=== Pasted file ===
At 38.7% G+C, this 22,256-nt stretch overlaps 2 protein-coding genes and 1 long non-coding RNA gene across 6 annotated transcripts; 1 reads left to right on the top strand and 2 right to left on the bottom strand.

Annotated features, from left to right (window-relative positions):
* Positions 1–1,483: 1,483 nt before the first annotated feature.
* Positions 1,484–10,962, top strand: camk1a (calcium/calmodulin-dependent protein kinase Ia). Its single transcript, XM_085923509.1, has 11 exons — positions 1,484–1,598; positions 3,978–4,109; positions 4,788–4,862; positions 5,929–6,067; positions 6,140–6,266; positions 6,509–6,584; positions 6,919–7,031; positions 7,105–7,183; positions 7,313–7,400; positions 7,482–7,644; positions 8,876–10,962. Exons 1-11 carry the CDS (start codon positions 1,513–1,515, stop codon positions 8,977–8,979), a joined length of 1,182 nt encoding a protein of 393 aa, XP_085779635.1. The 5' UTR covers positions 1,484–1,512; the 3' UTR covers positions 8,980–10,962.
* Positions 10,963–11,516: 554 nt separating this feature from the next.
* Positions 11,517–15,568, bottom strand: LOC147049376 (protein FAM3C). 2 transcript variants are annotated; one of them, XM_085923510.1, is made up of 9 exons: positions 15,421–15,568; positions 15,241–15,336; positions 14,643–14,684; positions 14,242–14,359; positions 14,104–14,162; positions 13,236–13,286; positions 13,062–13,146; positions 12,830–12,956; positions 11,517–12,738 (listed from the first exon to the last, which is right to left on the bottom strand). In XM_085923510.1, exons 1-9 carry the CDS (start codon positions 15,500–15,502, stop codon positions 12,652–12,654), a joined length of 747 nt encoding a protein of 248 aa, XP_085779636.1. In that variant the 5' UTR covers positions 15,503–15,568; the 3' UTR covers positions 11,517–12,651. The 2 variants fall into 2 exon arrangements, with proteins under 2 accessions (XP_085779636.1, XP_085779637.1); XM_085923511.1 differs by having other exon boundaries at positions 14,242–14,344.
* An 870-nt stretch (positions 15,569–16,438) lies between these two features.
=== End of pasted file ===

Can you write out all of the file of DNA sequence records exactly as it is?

At 38.7% G+C, this 22,256-nt stretch overlaps 2 protein-coding genes and 1 long non-coding RNA gene across 6 annotated transcripts; 1 reads left to right on the top strand and 2 right to left on the bottom strand.

Annotated features, from left to right (window-relative positions):
* Positions 1–1,483: 1,483 nt before the first annotated feature.
* Positions 1,484–10,962, top strand: camk1a (calcium/calmodulin-dependent protein kinase Ia). Its single transcript, XM_085923509.1, has 11 exons — positions 1,484–1,598; positions 3,978–4,109; positions 4,788–4,862; positions 5,929–6,067; positions 6,140–6,266; positions 6,509–6,584; positions 6,919–7,031; positions 7,105–7,183; positions 7,313–7,400; positions 7,482–7,644; positions 8,876–10,962. Exons 1-11 carry the CDS (start codon positions 1,513–1,515, stop codon positions 8,977–8,979), a joined length of 1,182 nt encoding a protein of 393 aa, XP_085779635.1. The 5' UTR covers positions 1,484–1,512; the 3' UTR covers positions 8,980–10,962.
* Positions 10,963–11,516: 554 nt separating this feature from the next.
* Positions 11,517–15,568, bottom strand: LOC147049376 (protein FAM3C). 2 transcript variants are annotated; one of them, XM_085923510.1, is made up of 9 exons: positions 15,421–15,568; positions 15,241–15,336; positions 14,643–14,684; positions 14,242–14,359; positions 14,104–14,162; positions 13,236–13,286; positions 13,062–13,146; positions 12,830–12,956; positions 11,517–12,738 (listed from the first exon to the last, which is right to left on the bottom strand). In XM_085923510.1, exons 1-9 carry the CDS (start codon positions 15,500–15,502, stop codon positions 12,652–12,654), a joined length of 747 nt encoding a protein of 248 aa, XP_085779636.1. In that variant the 5' UTR covers positions 15,503–15,568; the 3' UTR covers positions 11,517–12,651. The 2 variants fall into 2 exon arrangements, with proteins under 2 accessions (XP_085779636.1, XP_085779637.1); XM_085923511.1 differs by having other exon boundaries at positions 14,242–14,344.
* An 870-nt stretch (positions 15,569–16,438) lies between these two features.